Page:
On that high note the delegates returned to the workshop venue in Manila and an afternoon was spent in serious debate and consensus building in an effort to complete the syndicate tasks and work through the EnTA process. The diversity of the skills, experiences and disciplines of the delegates enhanced the discussions that are essential to the assessment process and considerably improved the outcomes from each of the working groups. Whilst a workshop is no substitute for the realities of life, each of the syndicate groups was able to make informed judgments about the technologies under review and all completed the assessment process.
Summing up the achievements of the workshop, John Hay commented that the four days had been a valuable learning experience for the trainers and those providing additional resources as much as it had been for the delegates. The EnTA Workbook used in the workshop is new and was being tested for the first time. He said that the workshop had been successful in providing insights into how best to use the Workbook in support of the EnTA process and exposed any shortcomings. It also provided experience that showed how best to use the Workbook in a training environment, and how to conduct future workshops to maximize their efficiency and value for the participants.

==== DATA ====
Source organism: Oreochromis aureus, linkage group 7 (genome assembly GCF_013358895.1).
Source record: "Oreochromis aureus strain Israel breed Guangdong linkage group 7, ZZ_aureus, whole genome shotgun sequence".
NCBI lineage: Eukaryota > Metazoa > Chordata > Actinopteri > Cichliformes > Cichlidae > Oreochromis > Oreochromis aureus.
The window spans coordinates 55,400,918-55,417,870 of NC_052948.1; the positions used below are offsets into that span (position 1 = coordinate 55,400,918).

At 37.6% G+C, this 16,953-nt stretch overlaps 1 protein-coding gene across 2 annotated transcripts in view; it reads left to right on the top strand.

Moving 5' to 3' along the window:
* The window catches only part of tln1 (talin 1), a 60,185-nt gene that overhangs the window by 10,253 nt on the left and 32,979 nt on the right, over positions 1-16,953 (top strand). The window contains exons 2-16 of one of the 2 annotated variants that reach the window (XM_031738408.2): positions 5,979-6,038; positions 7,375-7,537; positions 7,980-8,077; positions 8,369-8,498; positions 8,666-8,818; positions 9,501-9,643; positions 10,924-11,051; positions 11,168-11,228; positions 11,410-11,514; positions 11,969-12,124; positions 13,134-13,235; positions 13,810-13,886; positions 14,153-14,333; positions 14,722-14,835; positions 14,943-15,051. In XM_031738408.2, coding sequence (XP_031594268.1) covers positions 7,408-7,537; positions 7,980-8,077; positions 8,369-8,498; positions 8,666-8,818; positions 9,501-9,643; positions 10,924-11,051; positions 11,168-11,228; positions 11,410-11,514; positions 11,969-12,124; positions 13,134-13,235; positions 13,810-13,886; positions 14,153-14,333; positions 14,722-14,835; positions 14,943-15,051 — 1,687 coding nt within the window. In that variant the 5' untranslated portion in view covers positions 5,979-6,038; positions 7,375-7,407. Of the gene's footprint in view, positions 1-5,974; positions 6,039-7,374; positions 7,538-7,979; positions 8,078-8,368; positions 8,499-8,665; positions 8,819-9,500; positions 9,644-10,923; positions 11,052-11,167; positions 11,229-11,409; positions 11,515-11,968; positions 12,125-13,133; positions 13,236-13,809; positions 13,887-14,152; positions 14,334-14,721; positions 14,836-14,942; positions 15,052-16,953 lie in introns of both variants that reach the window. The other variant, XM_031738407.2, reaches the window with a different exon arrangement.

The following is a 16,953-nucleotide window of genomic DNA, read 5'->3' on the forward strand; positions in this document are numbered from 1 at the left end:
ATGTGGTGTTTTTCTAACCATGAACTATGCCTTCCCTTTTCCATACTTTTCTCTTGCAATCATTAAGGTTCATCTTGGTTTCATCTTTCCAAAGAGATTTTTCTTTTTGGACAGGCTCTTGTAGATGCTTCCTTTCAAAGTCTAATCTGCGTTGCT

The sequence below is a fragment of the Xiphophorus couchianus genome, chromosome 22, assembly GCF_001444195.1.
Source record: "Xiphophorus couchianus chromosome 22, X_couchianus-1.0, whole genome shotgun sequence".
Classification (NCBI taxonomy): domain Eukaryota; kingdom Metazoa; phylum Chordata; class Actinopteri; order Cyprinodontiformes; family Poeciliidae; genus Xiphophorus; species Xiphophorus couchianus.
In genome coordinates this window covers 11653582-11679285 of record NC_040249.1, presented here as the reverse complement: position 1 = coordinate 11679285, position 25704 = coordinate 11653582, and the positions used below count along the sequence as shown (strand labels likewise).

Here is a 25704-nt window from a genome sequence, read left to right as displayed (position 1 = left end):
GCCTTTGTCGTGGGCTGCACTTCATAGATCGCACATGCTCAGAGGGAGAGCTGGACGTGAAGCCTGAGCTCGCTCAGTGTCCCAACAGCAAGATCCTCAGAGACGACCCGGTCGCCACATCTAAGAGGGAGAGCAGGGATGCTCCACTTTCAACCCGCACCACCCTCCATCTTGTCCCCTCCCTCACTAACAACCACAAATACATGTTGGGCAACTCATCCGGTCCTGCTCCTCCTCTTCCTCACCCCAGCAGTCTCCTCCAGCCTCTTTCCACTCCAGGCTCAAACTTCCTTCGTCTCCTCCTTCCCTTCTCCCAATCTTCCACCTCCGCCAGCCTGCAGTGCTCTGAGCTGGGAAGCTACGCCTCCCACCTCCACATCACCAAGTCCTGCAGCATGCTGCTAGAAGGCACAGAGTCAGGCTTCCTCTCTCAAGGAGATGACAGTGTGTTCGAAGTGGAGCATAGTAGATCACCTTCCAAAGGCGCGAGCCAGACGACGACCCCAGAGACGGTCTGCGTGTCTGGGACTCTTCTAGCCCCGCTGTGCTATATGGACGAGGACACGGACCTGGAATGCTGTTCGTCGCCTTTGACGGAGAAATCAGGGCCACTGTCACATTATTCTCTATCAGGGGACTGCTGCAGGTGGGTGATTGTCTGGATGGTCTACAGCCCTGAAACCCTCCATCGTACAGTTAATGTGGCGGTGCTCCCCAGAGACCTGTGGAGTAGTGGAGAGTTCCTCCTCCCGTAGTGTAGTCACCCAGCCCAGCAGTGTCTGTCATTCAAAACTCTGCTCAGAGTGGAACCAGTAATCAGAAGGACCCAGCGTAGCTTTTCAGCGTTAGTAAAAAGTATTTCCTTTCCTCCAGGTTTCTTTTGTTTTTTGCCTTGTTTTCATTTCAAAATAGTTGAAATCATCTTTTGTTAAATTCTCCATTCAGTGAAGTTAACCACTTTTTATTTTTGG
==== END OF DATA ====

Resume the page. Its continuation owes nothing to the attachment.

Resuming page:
John Hay stressed that whilst EnTA is a relatively new tool, it is one of growing importance in the international community. It has yet to be recognized by ISO and become part of the environmental management vocabulary, as have the terms Environmental Impact Assessment (EIA), waste minimization and cleaner production. John said he was personally convinced that following the success of this workshop, and another convened in South Africa, it will not be long before EnTA is a very common and widely applied tool, maybe even more so than EIA and life cycle analysis (LCA) because EnTA is a much more convenient tool to use.